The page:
After a year: Local firefighter remembers what it was like searching for survivors after Surfside collapse

It's been one year since 80 firefighters from Northeast Florida traveled to help search and rescue efforts after the Champlain Towers collapsed in Surfside. News4Jax reporter Marilyn Parker sat down with one of the responding firefighters.

JACKSONVILLE, Fla. – Monday marked a year since 80 firefighters from Northeast Florida traveled to help search and rescue efforts when the Champlain Towers collapsed in Surfside.

News4JAX sat down with one of the local firefighters who responded to the tragic incident.

Jacksonville Fire and Rescue Department Engineer Chad Shannon and others from Northeast Florida traveled south to provide help for the deadliest collapse in US history.

RELATED: One year later: Surfside collapse spurs law change but safety experts remain concerned

JFRD is one of the only fire departments in the state with certified skid steer perators like Shannon. The engineers are used to help families recover what was left of their items after a disaster.

“So you still see an existing building that’s collapsed, partially stuff hanging off of AC unit, stuff like that. But in the other building, it’s literally just like, stacked pancakes on top of each other literally just slid down and just stacked pancakes, most cranes and just honestly, controlled chaos,” Shannon said.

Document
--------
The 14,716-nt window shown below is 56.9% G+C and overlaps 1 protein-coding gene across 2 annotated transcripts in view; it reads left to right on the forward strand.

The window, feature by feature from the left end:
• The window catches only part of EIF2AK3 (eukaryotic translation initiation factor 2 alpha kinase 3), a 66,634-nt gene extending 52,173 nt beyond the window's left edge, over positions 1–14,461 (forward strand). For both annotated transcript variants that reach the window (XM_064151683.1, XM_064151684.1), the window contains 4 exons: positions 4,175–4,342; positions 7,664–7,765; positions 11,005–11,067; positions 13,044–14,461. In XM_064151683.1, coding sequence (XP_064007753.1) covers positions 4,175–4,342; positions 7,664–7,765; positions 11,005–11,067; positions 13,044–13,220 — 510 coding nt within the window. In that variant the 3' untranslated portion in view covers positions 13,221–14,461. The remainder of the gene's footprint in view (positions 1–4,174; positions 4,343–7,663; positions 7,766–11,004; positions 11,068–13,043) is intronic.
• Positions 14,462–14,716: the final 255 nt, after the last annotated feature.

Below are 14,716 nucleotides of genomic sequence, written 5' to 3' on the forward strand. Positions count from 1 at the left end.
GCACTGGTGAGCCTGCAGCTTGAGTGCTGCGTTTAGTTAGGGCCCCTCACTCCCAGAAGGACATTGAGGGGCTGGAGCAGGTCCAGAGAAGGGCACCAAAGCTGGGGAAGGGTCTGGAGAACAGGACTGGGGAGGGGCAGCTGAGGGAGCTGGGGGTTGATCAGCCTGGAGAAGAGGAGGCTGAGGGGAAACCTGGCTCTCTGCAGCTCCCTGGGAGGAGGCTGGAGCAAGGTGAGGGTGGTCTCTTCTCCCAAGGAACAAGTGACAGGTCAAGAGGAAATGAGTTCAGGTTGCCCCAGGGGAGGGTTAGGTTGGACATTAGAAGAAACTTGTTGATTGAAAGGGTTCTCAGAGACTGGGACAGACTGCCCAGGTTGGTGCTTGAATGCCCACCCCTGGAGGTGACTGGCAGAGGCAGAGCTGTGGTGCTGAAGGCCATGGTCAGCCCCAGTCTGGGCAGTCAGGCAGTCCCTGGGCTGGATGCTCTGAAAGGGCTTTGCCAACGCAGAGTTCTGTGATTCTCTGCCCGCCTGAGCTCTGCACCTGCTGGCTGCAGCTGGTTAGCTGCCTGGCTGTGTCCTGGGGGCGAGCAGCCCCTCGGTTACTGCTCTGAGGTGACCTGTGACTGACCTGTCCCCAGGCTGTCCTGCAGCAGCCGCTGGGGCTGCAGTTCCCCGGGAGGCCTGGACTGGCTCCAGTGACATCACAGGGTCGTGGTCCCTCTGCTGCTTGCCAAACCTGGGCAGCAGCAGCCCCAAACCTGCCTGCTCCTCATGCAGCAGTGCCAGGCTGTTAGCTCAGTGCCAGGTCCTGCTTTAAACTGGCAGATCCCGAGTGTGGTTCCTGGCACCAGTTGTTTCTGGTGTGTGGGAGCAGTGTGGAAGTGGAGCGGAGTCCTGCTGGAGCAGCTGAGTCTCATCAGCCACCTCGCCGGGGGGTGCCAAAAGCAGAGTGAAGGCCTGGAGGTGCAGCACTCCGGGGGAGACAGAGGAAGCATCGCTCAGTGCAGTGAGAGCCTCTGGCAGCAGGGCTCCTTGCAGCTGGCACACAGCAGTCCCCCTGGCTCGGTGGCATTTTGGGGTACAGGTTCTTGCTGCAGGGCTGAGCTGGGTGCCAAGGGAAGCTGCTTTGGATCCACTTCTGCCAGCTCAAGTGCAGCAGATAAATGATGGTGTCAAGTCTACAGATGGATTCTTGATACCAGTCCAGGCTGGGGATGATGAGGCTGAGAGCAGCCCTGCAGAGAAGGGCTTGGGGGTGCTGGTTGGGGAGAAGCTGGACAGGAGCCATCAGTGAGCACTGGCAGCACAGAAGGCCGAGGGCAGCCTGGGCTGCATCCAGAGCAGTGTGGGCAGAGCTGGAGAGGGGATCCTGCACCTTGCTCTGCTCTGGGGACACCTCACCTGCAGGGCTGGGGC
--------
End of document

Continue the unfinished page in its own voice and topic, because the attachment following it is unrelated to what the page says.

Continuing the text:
Shannon said the air smelled like “death” and during the search the crew found various items such as cash and gold rings.

The crew worked effortlessly to sift through 620,000 cubic yards across both sides of the 12-story beachfront condo reduced to rubble.

“You have to realize the amount of pressure and weight that comes down on those floors. You’re not finding bodies, you’re finding bits of bone and pieces of bone,” Shannon said.

Shannon was five to seven hours from home and worked 16 - 18 hours a day to find survivors.

“We were there, five, six o’clock in the morning till all hours of the night working to get through and find anything that we could just to give these people some closure,” Shannon said.

Overall, Shannon said the experience made them grateful for their families. When the crew returned home, they knew their experience would be something they would never forget.


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A Florida girl and North Carolina A&T SU grad who thrives in breaking news.